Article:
Truth #5

Models are real people with entourages and poor beauty habits. Real women are real people, period.

On the heels of New York’s spring/summer 2012 fashion shows, I rushed off to Milan, Italy to do more makeup backstage at their runway shows.  I began writing this article during my first day in Milan because no matter what city I’m in and no matter what show I’m painting faces for, one of the things that sticks out is how reporters, beauty editors, TV hosts and regular people alike are fascinated by the habits of models.

All of these reporters seem to be on a grand quest to divulge the “secrets” of models, interrupting them during makeup and hair to ask them a million and one questions about their favorite products, designers, dietary habits, and even favorite colors; as if other women could just follow that one secret or latch on to a model’s favorite product, then they too would be “beautiful.”

One model I was working on this week became agitated when a reporter who, without introducing herself or the reason for her abrupt line of questioning, began probing the model about her diet. The reporter, only half listening to the answers, then wrote the model’s name down and walked off.   The model exclaimed, “You shouldn’t write this about me because you didn’t listen and what you wrote down is not the truth! Now everyone will think I only eat chicken and I eat whatever I want!”

The truth about models is that most of them are teenagers, blessed with the right genes, which give them the very fleeting “look” of the moment desired in fashion.   Almost all of them have fairly terrible beauty habits, which aren’t helped by the fact that the very people who make them “pretty” are also often abusing their skin and hair.  It’s been said that by the time a working model has hit the ripe age of 23, the age a model’s career typically ends, she will have about 50% of the hair she started with left on her scalp.  Trust me, models don’t have any secrets to share that will change your life.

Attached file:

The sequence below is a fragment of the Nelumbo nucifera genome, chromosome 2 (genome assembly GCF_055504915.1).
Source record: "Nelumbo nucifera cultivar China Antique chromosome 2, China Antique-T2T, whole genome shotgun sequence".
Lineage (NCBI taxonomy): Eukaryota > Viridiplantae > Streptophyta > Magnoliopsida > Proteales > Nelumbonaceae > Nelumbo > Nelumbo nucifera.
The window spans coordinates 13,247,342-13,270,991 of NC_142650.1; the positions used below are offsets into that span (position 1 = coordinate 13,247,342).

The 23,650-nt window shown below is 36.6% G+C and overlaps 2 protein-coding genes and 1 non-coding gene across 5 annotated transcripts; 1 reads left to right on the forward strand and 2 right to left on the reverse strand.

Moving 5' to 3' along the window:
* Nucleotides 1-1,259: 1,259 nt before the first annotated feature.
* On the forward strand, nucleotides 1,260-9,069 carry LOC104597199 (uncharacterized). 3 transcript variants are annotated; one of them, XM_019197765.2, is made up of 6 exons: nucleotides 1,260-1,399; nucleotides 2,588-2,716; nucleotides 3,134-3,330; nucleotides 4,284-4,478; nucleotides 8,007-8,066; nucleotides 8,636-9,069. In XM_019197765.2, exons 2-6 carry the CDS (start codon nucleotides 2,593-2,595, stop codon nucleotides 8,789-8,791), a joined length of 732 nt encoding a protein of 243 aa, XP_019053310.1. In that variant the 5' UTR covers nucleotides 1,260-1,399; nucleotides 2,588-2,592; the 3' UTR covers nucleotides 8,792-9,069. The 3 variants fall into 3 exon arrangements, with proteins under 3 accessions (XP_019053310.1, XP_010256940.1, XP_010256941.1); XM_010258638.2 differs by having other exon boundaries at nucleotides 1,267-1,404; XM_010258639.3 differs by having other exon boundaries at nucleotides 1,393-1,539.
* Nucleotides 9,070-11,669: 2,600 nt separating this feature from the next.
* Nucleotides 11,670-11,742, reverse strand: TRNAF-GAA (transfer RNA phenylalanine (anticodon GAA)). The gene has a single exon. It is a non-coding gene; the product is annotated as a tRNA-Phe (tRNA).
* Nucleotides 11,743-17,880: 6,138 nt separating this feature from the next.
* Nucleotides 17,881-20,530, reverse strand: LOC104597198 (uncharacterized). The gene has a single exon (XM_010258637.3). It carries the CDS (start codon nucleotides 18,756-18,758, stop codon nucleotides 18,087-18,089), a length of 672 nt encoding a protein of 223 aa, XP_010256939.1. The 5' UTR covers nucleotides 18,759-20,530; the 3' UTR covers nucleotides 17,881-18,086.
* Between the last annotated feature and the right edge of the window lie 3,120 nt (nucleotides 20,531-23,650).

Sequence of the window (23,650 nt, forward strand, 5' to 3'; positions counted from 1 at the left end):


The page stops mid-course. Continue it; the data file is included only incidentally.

If people really want to know how to look like a model the answer is, hire a team to make you look that way, and who work all day to keep every single thing about your appearance in check.  Then find an incredibly talented photographer, with a professional lighting crew to capture a few good photos of you.  Finally, have them retouched to death so they bare a faint resemblance to you but demonstrate flawless skin and symmetry, and voila! You have just become a model.

The truth about women is that many give way too much power to these images of women, which are created as a fantasy to sell a product or brand.  They were never meant to be realistic interpretations of what we should look like. Fashion models aren't meant to be role models.  Do magazines and TV ads send the wrong message about a largely unattainable, narrow-minded beauty? Yes, but our collective fascination with them perpetuates it also.

It’s up to each one of us to claim our own vision of beauty.  We can begin by not spending so much time in front of the mirror, being less hypercritical, and stop picking ourselves apart in comparison with over produced photos.  We can have real conversations with ourselves, and the young women around us, about true beauty, self worth and role models to pattern ourselves after.

Choose to exercise to feel vibrantly healthy, not to look skinny.  Take care of yourself because it brings you pleasure and well-being.  Gaze in the mirror and enjoy the face that has taken you through thick and thin (no pun intended), through tears of joy and tears of sorrow.  Look yourself in the eyes and say something kind to the person looking back. She deserves it.

The signs of age are the signs of experiences past and wisdom gained.  Let us look at our wrinkles as well-earned badges of honor and be grateful for the time we’ve had on this planet.

If you are interested in learning more about the real world of fashion models today, there’s a very well done documentary called “Picture Me” worth watching.

Another independent documentary project called “The Illusionists” is currently under production, and has already received much press for its desire to capture how modern media has changed people’s view of themselves around the world.